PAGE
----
Jeremy Grantham’s firm GMO publishes a monthly seven-year market forecast. According to Ben Inker and James Montier’s quarterly letter What the *&%! Just Happened? and The Purgatory of Low Returns, it noted that today’s opportunity set is characterized by almost everything being expensive. James Montier believes this is a direct effect of the quantitative easing policies being pursued by the Federal Reserve and their ilk around the world. James Montier advises that investors should “be patient” at this point.

As of September 30, 2013, GMO’s 7-year forecast is below:

US Large -2.0% Intl Large 1.9%
US Small -3.8% Intl Small 1.6%
US High Quality 3.3% Emerging 6.5%
US Bonds 0.3% Inflation Linked Bonds 0.3%
Intl Bonds Hedged -2.0% Cash -0.4%
Emerging Debt 2.7%
Timber 5.9%

Source: https://www.gmo.com/America/CMSAttachmentDownload.aspx?target=JUBRxi51IIBDVLb6g8lbKzC5OTwNJieJnCFo6Pc6gcycSMDOY9x9jmayrwKaLIb2T6S86QFct8frDP182Q%2byfbzxzid6ANHmgREvMBV7oKc%3d

GMO expected US large cap real return is -2.0%. This number does not agree with what we find out with market/GDP ratio and Shiller P/E ratio. The US high quality’s return is expected to be 3.3% a year.

Insider Trends

As indicated by the three different approaches discussed above, the best buying opportunities over the last five years appeared when the projected returns were at their highest level from October 2008 to April 2009, when investors could expect 10% a year from the U.S. market.

If average investors missed this opportunity, corporate insiders such as CEOs, CFOs and directors did not. As a whole they purchased their own company shares at more than double the normal rate from October 2008 to April 2009. Many of these purchases resulted in multi-bagger gains. This confirmed again the conclusions of earlier studies: The aggregated activities of insiders can serve as a good indicator for locating the market bottoms. Insiders as a whole are smart investors of their own companies. They tend to sell more when the market is high, and buy more when the market is low.

This is the current insider trend for S&P 500 companies:


The latest trends of insider buying are updated daily at GuruFocus' Insider Trend page. Data is updated hourly on this page. The insider trends of different sectors are also displayed in this page. The latest insider buying peak is at this page: September of 2011, when the market was at recent lows.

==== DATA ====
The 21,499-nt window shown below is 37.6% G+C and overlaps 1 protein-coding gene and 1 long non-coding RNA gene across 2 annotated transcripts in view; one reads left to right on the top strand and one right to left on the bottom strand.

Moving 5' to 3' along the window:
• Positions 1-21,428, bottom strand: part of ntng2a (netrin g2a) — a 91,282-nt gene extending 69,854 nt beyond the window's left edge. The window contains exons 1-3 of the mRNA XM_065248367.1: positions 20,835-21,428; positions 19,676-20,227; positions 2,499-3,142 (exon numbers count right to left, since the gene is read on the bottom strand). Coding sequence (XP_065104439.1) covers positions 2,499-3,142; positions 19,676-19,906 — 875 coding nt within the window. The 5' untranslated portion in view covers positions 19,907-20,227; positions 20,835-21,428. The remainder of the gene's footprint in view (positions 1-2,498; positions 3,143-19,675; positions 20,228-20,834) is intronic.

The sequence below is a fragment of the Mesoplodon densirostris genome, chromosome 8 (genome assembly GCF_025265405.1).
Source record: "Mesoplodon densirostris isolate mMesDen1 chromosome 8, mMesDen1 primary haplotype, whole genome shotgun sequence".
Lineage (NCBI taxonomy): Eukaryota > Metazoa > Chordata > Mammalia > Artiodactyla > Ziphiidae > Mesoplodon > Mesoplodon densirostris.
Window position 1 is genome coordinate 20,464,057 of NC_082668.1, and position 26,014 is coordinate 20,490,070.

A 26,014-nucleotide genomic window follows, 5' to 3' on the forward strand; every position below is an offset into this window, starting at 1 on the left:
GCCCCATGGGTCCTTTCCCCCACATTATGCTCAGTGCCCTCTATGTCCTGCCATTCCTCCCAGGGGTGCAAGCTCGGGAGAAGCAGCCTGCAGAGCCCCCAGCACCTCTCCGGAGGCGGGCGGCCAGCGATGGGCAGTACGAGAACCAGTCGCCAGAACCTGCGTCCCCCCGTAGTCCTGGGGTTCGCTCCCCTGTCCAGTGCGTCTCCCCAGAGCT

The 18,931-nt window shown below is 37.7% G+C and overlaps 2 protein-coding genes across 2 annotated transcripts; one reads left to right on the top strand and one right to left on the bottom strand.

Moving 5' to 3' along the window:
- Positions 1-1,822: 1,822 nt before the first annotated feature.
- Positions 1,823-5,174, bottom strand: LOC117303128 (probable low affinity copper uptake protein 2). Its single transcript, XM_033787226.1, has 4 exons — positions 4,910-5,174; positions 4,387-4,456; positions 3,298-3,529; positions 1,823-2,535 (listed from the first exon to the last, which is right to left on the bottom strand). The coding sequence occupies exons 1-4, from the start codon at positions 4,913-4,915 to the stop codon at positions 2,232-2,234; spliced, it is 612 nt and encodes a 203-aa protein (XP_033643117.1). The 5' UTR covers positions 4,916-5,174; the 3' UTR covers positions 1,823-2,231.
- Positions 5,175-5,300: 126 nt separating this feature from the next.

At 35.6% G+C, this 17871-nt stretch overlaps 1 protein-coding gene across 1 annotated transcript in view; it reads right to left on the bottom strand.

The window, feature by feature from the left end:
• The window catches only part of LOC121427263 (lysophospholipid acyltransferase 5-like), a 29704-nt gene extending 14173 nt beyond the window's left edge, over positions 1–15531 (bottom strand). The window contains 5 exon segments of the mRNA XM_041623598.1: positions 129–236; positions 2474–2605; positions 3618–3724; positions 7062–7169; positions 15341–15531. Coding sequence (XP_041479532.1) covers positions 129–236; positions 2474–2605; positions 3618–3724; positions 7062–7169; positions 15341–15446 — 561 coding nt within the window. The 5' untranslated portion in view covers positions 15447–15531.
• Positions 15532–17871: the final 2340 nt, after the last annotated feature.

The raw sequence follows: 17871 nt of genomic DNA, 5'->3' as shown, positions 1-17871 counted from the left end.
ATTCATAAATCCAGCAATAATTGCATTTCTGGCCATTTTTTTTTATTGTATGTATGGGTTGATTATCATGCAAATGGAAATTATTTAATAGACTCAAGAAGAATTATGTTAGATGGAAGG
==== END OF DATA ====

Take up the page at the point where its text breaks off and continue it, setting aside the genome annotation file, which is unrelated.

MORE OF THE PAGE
Conclusion: The stock market is not cheap as measured by long term valuation ratios. It is positioned for about 1.6-2.5% of annual returns for the next decade. By watching the overall market valuations and the insider buying trends investors will have a better understanding of the risk and the opportunities. The best time to buy is when the market valuation is low, and insiders are enthusiastic about their own company's stocks.

Investment Strategies at Different Market Levels

The Shiller P/E and the ratio of total market cap over GDP can serve as good guidance for investors in deciding their investment strategies at different market valuations. Historical market returns prove that when the market is fair or overvalued, it pays to be defensive. Companies with high quality business and strong balance sheet will provide better returns in this environment. When the market is cheap, beaten down companies with strong balance sheets can provide outsized returns.

To summarize:

1. When the market is fair valued or overvalued, buy high-quality companies such as those in the Buffett-Munger Screener.

2. When the market is undervalued, buy low-risk beaten-down companies like those in the Ben Graham Net-Net Screener. Buy a basket of them and be diversified.

3. If market is way over valued, stay in cash. You may consider hedging or short.

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Rating: 4.3/5 (12 votes)


ComLP - 4 years ago    Report SPAM
Fantastic! Thanks for a very good article with a lot of good content to ponder.

It's alarming - at least to me - how every indicator is pointing to the market being overvalued. At the same time a lot of prominent investors are speaking of their concerns. I've practically gone from being quite optimistic - probably due to good performance and a belief that the world economy is recovering - to being fearful of future events.

I'm not in the business of having to compete for relative performance and I'm sure must Gurufocus users aren't. Personally I've gone from 100% invested in equities to a 10% position in cash and gold respectively. Anxiously waiting for the new year to come (tax reasons), so I can balance my portfolio even more defensively.

What is everyone else doing? Are you feeling greedy, fearful or...?

In closing I'll paraphrase Seth Klarman:

"Investing, when it looks the easiest, is at its hardest. When just about everyone heavily invested is doing well, it is hard for others to resist jumping in. But a market relentlessly rising in the face of challenging fundamentals--recession in Europe and Japan, slowdown in China, fiscal stalemate and high unemployment in the U.S.-- isthe riskiest environment of all."